Home Infusion Medicare Glitch Taking its Toll on Our Elderly
The cost of healthcare continues to bea hotly debated topic andit may come as a surprise to you that there’s an easy fix within Medicare that will help save precious healthcare dollars and improve care.
While physicians and patients preferthat intravenous medications be delivered at home, a glitch in Medicare is forcing patients to get their treatments in a hospital or nursing home setting. This means, for example, that a Medicare patient being treated for an infection with an IV dripmust get thattherapy in a far more expensive institutional setting rather than the comfort and safety of his or her own home. Even more concerning is the fact that because infusion therapy dispenses medication through a needle or catheter, patients treated in hospitals run an increased risk of attaining life-threatening infections such as MRSA that are acquired more readily in institutional settings. While studies show that hospitals do everything possible to prevent infections, patients at home are clearly at far less risk.
The Medicare fee-for-service program stands virtually alone among payers in the United States in not fully recognizing the clinical and cost benefits of providing infusion drug therapy to patients in their homes. While Medicare covers infusion therapy in hospitals, skilled nursing facilities, hospital outpatient departments, and physician offices, it does not adequately cover infusion therapy furnished in patients’ homes.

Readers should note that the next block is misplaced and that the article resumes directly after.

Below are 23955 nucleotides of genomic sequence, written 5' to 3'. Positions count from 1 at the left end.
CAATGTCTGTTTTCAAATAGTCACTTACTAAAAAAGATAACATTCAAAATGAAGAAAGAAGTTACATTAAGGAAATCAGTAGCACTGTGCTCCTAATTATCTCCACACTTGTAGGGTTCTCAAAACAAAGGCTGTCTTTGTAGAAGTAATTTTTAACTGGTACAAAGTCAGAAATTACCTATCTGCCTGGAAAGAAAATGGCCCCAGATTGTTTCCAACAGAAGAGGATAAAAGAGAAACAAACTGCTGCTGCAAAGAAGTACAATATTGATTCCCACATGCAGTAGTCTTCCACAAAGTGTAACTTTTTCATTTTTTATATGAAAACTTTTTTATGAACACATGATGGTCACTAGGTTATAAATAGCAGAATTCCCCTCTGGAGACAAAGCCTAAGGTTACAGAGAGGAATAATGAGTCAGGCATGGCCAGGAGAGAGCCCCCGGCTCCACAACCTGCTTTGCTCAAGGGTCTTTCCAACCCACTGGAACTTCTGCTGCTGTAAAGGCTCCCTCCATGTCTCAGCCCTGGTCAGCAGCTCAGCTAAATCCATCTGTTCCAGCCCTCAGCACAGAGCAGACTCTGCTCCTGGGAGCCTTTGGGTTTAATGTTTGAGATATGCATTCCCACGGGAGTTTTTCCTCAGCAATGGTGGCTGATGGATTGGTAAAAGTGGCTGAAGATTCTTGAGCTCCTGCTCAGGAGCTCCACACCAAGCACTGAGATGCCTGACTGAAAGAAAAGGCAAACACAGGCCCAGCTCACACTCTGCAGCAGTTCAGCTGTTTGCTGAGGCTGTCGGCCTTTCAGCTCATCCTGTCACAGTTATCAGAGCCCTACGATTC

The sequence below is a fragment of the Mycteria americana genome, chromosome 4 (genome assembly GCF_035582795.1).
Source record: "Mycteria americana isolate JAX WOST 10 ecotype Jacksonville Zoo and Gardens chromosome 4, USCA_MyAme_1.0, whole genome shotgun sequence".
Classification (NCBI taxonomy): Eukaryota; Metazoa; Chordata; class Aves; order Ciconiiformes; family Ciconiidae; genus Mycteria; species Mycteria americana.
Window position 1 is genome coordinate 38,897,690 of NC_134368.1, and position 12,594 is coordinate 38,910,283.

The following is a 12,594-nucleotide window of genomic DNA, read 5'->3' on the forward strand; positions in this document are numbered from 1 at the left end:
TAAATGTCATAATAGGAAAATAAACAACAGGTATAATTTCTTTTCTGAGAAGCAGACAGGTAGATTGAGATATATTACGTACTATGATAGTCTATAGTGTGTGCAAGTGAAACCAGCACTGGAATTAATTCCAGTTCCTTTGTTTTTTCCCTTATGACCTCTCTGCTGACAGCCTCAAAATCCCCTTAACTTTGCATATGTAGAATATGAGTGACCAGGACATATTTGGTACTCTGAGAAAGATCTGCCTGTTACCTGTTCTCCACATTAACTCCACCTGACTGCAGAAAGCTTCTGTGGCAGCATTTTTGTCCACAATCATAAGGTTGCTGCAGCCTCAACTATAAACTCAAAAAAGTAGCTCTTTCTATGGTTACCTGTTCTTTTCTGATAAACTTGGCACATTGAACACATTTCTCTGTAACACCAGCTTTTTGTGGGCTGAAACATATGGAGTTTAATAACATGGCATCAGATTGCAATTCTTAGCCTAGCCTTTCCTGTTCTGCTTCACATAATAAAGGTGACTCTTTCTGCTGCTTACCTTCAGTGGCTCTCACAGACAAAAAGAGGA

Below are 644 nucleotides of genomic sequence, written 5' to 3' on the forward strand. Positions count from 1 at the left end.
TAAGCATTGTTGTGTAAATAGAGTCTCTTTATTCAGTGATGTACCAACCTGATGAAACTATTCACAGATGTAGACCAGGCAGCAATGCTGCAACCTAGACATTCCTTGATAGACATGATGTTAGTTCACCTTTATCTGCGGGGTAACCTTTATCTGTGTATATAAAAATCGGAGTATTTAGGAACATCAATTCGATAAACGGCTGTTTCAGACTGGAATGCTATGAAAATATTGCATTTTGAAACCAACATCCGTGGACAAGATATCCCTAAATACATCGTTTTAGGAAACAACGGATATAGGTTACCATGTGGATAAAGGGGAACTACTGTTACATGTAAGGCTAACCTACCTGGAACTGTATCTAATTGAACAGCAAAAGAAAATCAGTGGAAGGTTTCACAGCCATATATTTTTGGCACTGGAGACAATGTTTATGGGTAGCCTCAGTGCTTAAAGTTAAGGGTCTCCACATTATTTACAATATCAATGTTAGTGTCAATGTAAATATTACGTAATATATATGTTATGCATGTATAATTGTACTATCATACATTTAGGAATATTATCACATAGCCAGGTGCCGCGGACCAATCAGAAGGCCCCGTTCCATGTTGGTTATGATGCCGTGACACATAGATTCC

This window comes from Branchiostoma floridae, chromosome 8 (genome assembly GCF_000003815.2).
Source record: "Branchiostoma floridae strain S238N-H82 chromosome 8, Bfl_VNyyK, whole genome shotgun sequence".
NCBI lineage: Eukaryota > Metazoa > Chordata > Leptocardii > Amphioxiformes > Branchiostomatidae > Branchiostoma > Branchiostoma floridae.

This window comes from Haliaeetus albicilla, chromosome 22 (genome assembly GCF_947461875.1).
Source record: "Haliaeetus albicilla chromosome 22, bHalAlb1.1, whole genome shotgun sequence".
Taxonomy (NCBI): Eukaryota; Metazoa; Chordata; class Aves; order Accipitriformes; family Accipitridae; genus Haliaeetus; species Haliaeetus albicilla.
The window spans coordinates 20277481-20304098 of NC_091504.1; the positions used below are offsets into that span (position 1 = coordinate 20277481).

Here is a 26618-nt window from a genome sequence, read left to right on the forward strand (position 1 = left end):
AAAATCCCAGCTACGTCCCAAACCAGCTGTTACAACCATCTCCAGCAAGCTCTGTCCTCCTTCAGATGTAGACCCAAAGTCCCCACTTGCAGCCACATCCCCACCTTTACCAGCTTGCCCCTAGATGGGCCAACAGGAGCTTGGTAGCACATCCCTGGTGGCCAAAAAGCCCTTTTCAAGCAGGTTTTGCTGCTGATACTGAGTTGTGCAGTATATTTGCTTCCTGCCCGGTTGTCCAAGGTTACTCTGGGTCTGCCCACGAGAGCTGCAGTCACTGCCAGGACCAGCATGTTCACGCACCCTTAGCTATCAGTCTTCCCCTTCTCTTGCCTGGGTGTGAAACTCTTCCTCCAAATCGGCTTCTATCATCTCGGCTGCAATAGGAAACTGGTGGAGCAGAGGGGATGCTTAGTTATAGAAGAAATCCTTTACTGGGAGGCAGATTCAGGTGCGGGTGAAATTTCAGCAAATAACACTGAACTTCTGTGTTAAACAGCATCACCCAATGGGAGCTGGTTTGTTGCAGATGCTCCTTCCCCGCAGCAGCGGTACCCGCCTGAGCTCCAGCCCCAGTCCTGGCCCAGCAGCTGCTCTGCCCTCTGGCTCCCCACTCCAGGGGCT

Lack of Medicare home infusion coverage does nobody any good —not Medicare; not the patient. For over 30 years, home infusion therapy has been the standard of care within the private sector. Patientsprescribed IV therapy and covered by private health plans have full access to infusion therapy delivered at their home. Ironically, these same patients lose this coverage when they enroll in Medicare.
Although Medicare pays for certain infusion drugs provided in the home, most Medicare beneficiaries do not have access to home infusion therapy due to gaps in coverage for the medically necessary services, supplies and equipment used to actually provide the therapy. Closing the gaps in coverage would align the Medicare program with virtually all private payers, most Medicare Advantage plans, Tricare and many state Medicaid programs.
So while the Centers for Medicare & Medicaid Servicesand Congress allow this waste to continue, American taxpayers will continue to foot the bill for Medicare patients to endure often lengthy, and more costly, stays inhospitals or skilled-nursing facilities. Respected health care policy firm, Avalere, recently released a report that found providing anti-infective therapy in the home setting could result in a Medicare savings of approximately 17% when compared with furnishing the same therapy in skilled nursing facilities, hospital outpatient departments, and physician offices.
For Medicare to truly serve its mission, Congress should enact the Medicare Home Infusion Site of Care Act, which would give physicians and Medicare beneficiaries the option to prescribe and receive infusion therapy in the most cost-effective setting and at a savings to Medicare.
Why should Medicare continue to deny beneficiaries access to safe, high quality cost-effective infusion therapy at the home when the alternative is not a viable option? The value of home infusion therapy is undeniable. Yet, Medicare patients say it best: when it comes to infusion therapy, “there’s no place like home.”
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